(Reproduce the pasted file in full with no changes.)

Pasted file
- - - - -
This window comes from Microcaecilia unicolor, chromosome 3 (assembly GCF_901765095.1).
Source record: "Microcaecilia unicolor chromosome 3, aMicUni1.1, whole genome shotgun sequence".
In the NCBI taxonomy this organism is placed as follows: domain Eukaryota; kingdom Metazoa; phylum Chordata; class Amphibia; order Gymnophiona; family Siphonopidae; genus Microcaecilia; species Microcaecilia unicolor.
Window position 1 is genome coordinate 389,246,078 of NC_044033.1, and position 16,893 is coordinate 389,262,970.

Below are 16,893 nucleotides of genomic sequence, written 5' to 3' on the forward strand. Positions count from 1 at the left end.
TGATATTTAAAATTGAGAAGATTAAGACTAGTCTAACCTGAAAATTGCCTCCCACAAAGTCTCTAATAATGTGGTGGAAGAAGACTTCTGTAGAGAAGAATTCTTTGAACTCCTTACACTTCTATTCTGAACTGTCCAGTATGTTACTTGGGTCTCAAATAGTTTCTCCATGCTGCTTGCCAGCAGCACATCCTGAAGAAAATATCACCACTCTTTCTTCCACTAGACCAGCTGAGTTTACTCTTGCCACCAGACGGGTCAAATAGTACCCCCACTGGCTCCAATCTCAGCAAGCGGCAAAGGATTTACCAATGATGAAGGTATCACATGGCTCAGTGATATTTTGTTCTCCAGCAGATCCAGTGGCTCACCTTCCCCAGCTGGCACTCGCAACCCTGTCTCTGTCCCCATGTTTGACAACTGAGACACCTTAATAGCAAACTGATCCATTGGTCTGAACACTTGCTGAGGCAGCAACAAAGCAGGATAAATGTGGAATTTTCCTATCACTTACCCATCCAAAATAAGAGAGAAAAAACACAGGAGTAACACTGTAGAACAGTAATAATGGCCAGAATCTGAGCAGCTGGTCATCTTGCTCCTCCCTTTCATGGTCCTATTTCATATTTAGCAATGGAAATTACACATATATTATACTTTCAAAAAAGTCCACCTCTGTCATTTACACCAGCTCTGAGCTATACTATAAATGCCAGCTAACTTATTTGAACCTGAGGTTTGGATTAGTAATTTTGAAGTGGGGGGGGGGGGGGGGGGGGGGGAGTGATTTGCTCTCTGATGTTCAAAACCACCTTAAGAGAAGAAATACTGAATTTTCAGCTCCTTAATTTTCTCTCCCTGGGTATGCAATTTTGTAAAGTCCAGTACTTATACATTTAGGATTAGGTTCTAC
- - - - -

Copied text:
This window comes from Microcaecilia unicolor, chromosome 3 (assembly GCF_901765095.1).
Source record: "Microcaecilia unicolor chromosome 3, aMicUni1.1, whole genome shotgun sequence".
In the NCBI taxonomy this organism is placed as follows: domain Eukaryota; kingdom Metazoa; phylum Chordata; class Amphibia; order Gymnophiona; family Siphonopidae; genus Microcaecilia; species Microcaecilia unicolor.
Window position 1 is genome coordinate 389,246,078 of NC_044033.1, and position 16,893 is coordinate 389,262,970.

Below are 16,893 nucleotides of genomic sequence, written 5' to 3' on the forward strand. Positions count from 1 at the left end.
TGATATTTAAAATTGAGAAGATTAAGACTAGTCTAACCTGAAAATTGCCTCCCACAAAGTCTCTAATAATGTGGTGGAAGAAGACTTCTGTAGAGAAGAATTCTTTGAACTCCTTACACTTCTATTCTGAACTGTCCAGTATGTTACTTGGGTCTCAAATAGTTTCTCCATGCTGCTTGCCAGCAGCACATCCTGAAGAAAATATCACCACTCTTTCTTCCACTAGACCAGCTGAGTTTACTCTTGCCACCAGACGGGTCAAATAGTACCCCCACTGGCTCCAATCTCAGCAAGCGGCAAAGGATTTACCAATGATGAAGGTATCACATGGCTCAGTGATATTTTGTTCTCCAGCAGATCCAGTGGCTCACCTTCCCCAGCTGGCACTCGCAACCCTGTCTCTGTCCCCATGTTTGACAACTGAGACACCTTAATAGCAAACTGATCCATTGGTCTGAACACTTGCTGAGGCAGCAACAAAGCAGGATAAATGTGGAATTTTCCTATCACTTACCCATCCAAAATAAGAGAGAAAAAACACAGGAGTAACACTGTAGAACAGTAATAATGGCCAGAATCTGAGCAGCTGGTCATCTTGCTCCTCCCTTTCATGGTCCTATTTCATATTTAGCAATGGAAATTACACATATATTATACTTTCAAAAAAGTCCACCTCTGTCATTTACACCAGCTCTGAGCTATACTATAAATGCCAGCTAACTTATTTGAACCTGAGGTTTGGATTAGTAATTTTGAAGTGGGGGGGGGGGGGGGGGGGGGGGAGTGATTTGCTCTCTGATGTTCAAAACCACCTTAAGAGAAGAAATACTGAATTTTCAGCTCCTTAATTTTCTCTCCCTGGGTATGCAATTTTGTAAAGTCCAGTACTTATACATTTAGGATTAGGTTCTAC